Institute of Petroleum Engineering

Centre for Gas Hydrate Research Publications



Abstract 084
Experimental Investigation of Gas Hydrate Formation and Dissociation in Unconsolidated Porous Media
Yang, J., Llamedo, M., and Tohidi, B.
AGU/EUG/EGS Meeting, Nice, France, 6-11 April (2003).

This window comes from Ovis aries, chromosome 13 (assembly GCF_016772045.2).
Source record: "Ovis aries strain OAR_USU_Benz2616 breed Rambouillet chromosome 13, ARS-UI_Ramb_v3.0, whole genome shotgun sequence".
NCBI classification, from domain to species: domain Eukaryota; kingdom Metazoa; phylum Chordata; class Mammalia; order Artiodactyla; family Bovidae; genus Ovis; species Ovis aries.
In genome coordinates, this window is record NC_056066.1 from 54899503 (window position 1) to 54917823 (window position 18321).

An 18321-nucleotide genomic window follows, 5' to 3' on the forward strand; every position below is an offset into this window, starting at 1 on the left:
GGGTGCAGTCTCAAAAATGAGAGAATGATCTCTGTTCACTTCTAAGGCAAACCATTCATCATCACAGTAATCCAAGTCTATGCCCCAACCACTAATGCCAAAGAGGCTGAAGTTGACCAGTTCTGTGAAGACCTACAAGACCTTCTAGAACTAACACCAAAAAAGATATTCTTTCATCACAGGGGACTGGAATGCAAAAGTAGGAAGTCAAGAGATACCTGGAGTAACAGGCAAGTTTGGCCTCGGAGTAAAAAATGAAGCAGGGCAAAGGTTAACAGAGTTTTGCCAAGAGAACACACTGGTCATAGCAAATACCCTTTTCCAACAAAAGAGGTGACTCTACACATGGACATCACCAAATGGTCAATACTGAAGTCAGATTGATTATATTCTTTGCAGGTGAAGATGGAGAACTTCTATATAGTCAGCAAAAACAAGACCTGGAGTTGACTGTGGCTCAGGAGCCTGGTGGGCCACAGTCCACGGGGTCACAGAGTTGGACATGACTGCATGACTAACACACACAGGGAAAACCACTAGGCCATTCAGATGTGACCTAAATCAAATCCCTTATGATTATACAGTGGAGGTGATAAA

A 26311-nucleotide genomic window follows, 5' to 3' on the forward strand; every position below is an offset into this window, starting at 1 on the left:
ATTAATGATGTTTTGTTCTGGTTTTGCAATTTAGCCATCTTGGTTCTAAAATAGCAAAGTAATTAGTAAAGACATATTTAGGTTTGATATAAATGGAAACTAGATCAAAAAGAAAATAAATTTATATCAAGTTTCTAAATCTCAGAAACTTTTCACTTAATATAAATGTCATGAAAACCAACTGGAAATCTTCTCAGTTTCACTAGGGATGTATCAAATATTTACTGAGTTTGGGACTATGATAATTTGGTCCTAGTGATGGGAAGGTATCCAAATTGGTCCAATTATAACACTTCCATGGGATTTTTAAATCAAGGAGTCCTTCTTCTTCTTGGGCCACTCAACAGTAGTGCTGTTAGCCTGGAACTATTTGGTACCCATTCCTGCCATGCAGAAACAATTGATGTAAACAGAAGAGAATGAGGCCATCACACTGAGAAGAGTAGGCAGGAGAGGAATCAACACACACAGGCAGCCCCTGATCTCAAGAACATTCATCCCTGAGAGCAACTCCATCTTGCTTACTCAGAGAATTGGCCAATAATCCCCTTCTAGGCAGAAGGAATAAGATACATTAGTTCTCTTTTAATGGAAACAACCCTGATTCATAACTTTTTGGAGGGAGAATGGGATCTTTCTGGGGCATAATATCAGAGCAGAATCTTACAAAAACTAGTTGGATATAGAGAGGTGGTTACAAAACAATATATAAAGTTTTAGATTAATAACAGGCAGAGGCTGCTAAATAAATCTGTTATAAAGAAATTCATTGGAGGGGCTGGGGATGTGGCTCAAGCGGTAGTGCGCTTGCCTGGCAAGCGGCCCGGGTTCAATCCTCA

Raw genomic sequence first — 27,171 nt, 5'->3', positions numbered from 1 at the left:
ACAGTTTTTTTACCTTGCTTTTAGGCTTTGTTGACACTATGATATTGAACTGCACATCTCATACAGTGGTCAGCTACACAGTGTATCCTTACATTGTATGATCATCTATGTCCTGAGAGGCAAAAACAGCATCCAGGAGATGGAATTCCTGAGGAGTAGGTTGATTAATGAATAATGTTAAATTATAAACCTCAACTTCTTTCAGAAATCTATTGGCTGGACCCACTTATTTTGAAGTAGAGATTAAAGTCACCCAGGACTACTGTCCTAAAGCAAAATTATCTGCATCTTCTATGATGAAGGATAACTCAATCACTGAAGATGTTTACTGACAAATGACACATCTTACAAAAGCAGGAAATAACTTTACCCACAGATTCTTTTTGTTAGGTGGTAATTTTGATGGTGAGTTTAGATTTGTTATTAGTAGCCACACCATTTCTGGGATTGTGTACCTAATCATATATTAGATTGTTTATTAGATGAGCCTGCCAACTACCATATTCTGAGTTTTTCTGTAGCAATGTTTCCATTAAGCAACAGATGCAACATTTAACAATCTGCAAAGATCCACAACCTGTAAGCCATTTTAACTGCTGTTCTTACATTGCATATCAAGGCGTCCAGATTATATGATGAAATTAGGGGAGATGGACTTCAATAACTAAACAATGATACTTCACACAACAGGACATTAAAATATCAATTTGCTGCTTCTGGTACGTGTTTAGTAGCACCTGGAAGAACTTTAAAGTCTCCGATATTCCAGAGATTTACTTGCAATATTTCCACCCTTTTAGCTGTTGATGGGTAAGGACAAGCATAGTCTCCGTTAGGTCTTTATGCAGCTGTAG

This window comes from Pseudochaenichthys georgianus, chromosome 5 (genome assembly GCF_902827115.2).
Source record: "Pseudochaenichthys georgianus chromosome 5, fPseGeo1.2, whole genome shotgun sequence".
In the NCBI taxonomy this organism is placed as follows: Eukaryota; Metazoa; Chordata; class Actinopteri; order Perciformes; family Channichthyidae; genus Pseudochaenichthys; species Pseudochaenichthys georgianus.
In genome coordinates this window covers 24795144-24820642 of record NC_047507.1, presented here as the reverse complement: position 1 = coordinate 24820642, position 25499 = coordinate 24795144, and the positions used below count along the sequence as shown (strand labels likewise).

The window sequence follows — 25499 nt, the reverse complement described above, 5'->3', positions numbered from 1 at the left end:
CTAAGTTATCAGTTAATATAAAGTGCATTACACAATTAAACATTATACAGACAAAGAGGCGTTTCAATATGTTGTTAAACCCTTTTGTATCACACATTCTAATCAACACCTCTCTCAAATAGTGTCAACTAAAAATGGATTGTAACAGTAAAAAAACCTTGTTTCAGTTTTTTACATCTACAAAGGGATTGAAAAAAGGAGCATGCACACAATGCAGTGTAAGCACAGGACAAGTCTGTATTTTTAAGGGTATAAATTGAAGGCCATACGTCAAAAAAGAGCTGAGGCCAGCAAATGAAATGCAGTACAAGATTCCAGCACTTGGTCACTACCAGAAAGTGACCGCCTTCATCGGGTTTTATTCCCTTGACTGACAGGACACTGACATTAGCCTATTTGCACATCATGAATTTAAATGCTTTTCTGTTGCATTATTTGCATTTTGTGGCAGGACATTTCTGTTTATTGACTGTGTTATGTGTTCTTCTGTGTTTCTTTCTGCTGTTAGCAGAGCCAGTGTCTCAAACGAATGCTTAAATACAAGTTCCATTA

There are large quantities of natural gas hydrates in marine sediments and permafrost regions. It is believed that natural gas hydrates could play a major role in the supply of methane to the atmosphere affecting global climate changes. Various scenarios have been suggested for the dissociation of methane hydrates and the release of methane to the atmosphere, e.g., diffusion and subsea landslides. In this presentation we report on the results of our experiments on forming gas hydrates in unconsolidated porous media and dissociating hydrates using step-depressurisation. In our tests packed glass beads of 0.1 mm in diameter were used to act as marine sediments, and certain overburden pressures were exerted to simulate natural conditions. Two different procedures of gas injection were applied to form gas hydrates in the porous media. In the first method gas was injected into the system after initial water injection. Whereas in the second method gas was injected first, followed by water injection. Methane and a typical natural gas were used in the tests. A method based on measuring system volume and mass balance was used to determine the hydrate saturation in the sediments. Better gas/hydrate distribution and higher hydrate concentration was achieved in the second method. The results on hydrate dissociation showed that upon depressurisation (and hydrate dissociation) water is produced first, until the gas phase becomes mobile. The results could have significant implications on the mechanical properties of hydrate hosting sediments and the dominant mechanisms of methane release to the atmosphere. The tests with the natural gas demonstrated the effect of gas fractionation due to hydrate formation. In the tests, although the system was cooled-down to temperatures much lower than the hydrate stability zone of the natural gas, some gas was present inside the porous media. This could be explained with the fact that hydrate formation removes heavier hydrocarbons from the gas phase. Therefore, further cooling is required to convert the remaining gas phase (which is mainly methane with some nitrogen) into hydrates. At the end of the hydrate formation experiments a mixture of methane and nitrogen would remain in the gas phase inside the porous media. The depressurisation tests support the above phenomenon, as upon depressurisation, hydrates are dissociated at much higher pressures than natural gas dissociation pressure at the system temperature.